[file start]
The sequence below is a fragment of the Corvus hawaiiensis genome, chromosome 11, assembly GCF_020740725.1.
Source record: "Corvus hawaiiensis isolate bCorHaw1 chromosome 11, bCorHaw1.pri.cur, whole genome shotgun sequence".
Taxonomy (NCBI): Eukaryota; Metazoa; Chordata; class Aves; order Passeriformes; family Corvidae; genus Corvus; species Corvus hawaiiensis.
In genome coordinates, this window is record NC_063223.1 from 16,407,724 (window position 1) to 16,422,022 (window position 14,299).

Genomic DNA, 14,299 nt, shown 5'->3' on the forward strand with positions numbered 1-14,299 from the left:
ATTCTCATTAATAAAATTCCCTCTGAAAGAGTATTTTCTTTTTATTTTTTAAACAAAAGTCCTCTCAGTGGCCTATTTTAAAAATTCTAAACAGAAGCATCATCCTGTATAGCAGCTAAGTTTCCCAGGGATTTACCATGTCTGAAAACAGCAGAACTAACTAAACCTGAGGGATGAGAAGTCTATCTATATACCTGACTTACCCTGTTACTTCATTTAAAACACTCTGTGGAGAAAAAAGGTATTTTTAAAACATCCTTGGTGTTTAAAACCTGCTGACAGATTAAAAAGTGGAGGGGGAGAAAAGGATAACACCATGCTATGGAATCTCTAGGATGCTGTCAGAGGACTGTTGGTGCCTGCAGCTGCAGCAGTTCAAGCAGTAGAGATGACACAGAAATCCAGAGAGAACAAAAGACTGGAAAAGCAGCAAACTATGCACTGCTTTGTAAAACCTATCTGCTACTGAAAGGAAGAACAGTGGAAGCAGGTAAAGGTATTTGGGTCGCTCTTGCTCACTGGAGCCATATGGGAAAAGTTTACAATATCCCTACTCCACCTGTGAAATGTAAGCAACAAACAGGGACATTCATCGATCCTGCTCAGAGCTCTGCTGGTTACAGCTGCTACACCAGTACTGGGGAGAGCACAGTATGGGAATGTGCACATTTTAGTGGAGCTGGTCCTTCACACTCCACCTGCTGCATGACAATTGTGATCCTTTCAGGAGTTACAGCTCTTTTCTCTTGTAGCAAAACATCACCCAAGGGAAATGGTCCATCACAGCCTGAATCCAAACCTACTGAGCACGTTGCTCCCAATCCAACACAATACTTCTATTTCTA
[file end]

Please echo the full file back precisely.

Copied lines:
The sequence below is a fragment of the Corvus hawaiiensis genome, chromosome 11, assembly GCF_020740725.1.
Source record: "Corvus hawaiiensis isolate bCorHaw1 chromosome 11, bCorHaw1.pri.cur, whole genome shotgun sequence".
Taxonomy (NCBI): Eukaryota; Metazoa; Chordata; class Aves; order Passeriformes; family Corvidae; genus Corvus; species Corvus hawaiiensis.
In genome coordinates, this window is record NC_063223.1 from 16,407,724 (window position 1) to 16,422,022 (window position 14,299).

Genomic DNA, 14,299 nt, shown 5'->3' on the forward strand with positions numbered 1-14,299 from the left:
ATTCTCATTAATAAAATTCCCTCTGAAAGAGTATTTTCTTTTTATTTTTTAAACAAAAGTCCTCTCAGTGGCCTATTTTAAAAATTCTAAACAGAAGCATCATCCTGTATAGCAGCTAAGTTTCCCAGGGATTTACCATGTCTGAAAACAGCAGAACTAACTAAACCTGAGGGATGAGAAGTCTATCTATATACCTGACTTACCCTGTTACTTCATTTAAAACACTCTGTGGAGAAAAAAGGTATTTTTAAAACATCCTTGGTGTTTAAAACCTGCTGACAGATTAAAAAGTGGAGGGGGAGAAAAGGATAACACCATGCTATGGAATCTCTAGGATGCTGTCAGAGGACTGTTGGTGCCTGCAGCTGCAGCAGTTCAAGCAGTAGAGATGACACAGAAATCCAGAGAGAACAAAAGACTGGAAAAGCAGCAAACTATGCACTGCTTTGTAAAACCTATCTGCTACTGAAAGGAAGAACAGTGGAAGCAGGTAAAGGTATTTGGGTCGCTCTTGCTCACTGGAGCCATATGGGAAAAGTTTACAATATCCCTACTCCACCTGTGAAATGTAAGCAACAAACAGGGACATTCATCGATCCTGCTCAGAGCTCTGCTGGTTACAGCTGCTACACCAGTACTGGGGAGAGCACAGTATGGGAATGTGCACATTTTAGTGGAGCTGGTCCTTCACACTCCACCTGCTGCATGACAATTGTGATCCTTTCAGGAGTTACAGCTCTTTTCTCTTGTAGCAAAACATCACCCAAGGGAAATGGTCCATCACAGCCTGAATCCAAACCTACTGAGCACGTTGCTCCCAATCCAACACAATACTTCTATTTCTA